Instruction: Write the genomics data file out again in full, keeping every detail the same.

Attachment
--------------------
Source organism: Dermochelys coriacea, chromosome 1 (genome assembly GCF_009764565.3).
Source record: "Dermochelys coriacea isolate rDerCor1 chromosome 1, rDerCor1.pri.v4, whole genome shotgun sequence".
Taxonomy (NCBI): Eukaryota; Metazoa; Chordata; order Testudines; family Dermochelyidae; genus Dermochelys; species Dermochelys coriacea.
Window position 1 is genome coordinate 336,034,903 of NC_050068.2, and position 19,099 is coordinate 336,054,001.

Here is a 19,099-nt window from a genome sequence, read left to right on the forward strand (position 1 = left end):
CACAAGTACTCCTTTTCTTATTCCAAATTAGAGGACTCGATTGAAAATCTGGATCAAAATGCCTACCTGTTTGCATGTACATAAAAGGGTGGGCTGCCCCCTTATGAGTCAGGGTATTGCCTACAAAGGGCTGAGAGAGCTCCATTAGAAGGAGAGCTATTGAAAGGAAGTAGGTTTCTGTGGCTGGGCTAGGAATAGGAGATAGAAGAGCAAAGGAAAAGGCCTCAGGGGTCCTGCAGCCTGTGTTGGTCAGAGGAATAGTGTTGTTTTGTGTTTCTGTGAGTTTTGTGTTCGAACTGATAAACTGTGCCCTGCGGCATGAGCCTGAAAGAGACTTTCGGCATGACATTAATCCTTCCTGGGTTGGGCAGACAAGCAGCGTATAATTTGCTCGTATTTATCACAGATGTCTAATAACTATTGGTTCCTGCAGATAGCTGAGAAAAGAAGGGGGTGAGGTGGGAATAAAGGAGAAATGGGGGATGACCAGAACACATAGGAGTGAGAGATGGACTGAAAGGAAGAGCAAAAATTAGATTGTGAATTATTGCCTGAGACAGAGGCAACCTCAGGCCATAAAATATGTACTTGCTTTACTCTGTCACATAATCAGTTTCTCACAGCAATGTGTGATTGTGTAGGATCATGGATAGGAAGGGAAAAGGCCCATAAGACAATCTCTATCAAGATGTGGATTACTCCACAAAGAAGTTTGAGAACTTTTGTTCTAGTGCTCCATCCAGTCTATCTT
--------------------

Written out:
Source organism: Dermochelys coriacea, chromosome 1 (genome assembly GCF_009764565.3).
Source record: "Dermochelys coriacea isolate rDerCor1 chromosome 1, rDerCor1.pri.v4, whole genome shotgun sequence".
Taxonomy (NCBI): Eukaryota; Metazoa; Chordata; order Testudines; family Dermochelyidae; genus Dermochelys; species Dermochelys coriacea.
Window position 1 is genome coordinate 336,034,903 of NC_050068.2, and position 19,099 is coordinate 336,054,001.

Here is a 19,099-nt window from a genome sequence, read left to right on the forward strand (position 1 = left end):
CACAAGTACTCCTTTTCTTATTCCAAATTAGAGGACTCGATTGAAAATCTGGATCAAAATGCCTACCTGTTTGCATGTACATAAAAGGGTGGGCTGCCCCCTTATGAGTCAGGGTATTGCCTACAAAGGGCTGAGAGAGCTCCATTAGAAGGAGAGCTATTGAAAGGAAGTAGGTTTCTGTGGCTGGGCTAGGAATAGGAGATAGAAGAGCAAAGGAAAAGGCCTCAGGGGTCCTGCAGCCTGTGTTGGTCAGAGGAATAGTGTTGTTTTGTGTTTCTGTGAGTTTTGTGTTCGAACTGATAAACTGTGCCCTGCGGCATGAGCCTGAAAGAGACTTTCGGCATGACATTAATCCTTCCTGGGTTGGGCAGACAAGCAGCGTATAATTTGCTCGTATTTATCACAGATGTCTAATAACTATTGGTTCCTGCAGATAGCTGAGAAAAGAAGGGGGTGAGGTGGGAATAAAGGAGAAATGGGGGATGACCAGAACACATAGGAGTGAGAGATGGACTGAAAGGAAGAGCAAAAATTAGATTGTGAATTATTGCCTGAGACAGAGGCAACCTCAGGCCATAAAATATGTACTTGCTTTACTCTGTCACATAATCAGTTTCTCACAGCAATGTGTGATTGTGTAGGATCATGGATAGGAAGGGAAAAGGCCCATAAGACAATCTCTATCAAGATGTGGATTACTCCACAAAGAAGTTTGAGAACTTTTGTTCTAGTGCTCCATCCAGTCTATCTT